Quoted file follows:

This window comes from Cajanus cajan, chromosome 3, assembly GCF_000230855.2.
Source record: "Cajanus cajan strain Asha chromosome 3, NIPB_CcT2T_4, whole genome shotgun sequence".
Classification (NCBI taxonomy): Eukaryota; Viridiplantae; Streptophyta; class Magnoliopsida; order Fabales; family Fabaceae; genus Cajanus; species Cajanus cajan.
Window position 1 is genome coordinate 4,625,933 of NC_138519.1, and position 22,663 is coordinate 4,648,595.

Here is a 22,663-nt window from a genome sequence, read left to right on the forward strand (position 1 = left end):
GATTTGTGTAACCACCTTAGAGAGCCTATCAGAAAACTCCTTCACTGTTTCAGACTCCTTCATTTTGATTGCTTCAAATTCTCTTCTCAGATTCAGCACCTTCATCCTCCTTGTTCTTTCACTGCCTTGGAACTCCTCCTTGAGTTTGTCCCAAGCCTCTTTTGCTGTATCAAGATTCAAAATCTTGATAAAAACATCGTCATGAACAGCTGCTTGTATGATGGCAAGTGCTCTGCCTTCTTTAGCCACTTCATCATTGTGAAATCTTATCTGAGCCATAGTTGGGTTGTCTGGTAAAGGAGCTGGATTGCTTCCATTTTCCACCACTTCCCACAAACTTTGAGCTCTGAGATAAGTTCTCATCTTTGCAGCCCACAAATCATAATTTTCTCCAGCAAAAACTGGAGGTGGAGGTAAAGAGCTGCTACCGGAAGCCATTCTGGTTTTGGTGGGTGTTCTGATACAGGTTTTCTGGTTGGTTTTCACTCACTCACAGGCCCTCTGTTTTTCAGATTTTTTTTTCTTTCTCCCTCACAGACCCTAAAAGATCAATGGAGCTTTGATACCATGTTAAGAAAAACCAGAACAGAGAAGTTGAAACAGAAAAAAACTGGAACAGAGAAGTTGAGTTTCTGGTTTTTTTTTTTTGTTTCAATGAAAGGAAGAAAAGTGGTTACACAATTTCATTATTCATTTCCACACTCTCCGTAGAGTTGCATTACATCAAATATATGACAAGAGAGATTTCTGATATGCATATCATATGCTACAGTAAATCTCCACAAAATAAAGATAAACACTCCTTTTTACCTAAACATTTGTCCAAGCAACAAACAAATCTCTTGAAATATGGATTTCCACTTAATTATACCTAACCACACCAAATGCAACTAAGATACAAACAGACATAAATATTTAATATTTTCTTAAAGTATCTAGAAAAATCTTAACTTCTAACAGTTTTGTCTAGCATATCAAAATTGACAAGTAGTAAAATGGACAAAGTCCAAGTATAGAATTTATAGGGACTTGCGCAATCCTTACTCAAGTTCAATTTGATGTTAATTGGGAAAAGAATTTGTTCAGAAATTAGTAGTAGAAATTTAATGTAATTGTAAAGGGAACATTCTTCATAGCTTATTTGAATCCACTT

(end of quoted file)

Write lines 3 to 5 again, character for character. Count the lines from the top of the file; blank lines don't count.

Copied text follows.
Classification (NCBI taxonomy): Eukaryota; Viridiplantae; Streptophyta; class Magnoliopsida; order Fabales; family Fabaceae; genus Cajanus; species Cajanus cajan.
Window position 1 is genome coordinate 4,625,933 of NC_138519.1, and position 22,663 is coordinate 4,648,595.

Here is a 22,663-nt window from a genome sequence, read left to right on the forward strand (position 1 = left end):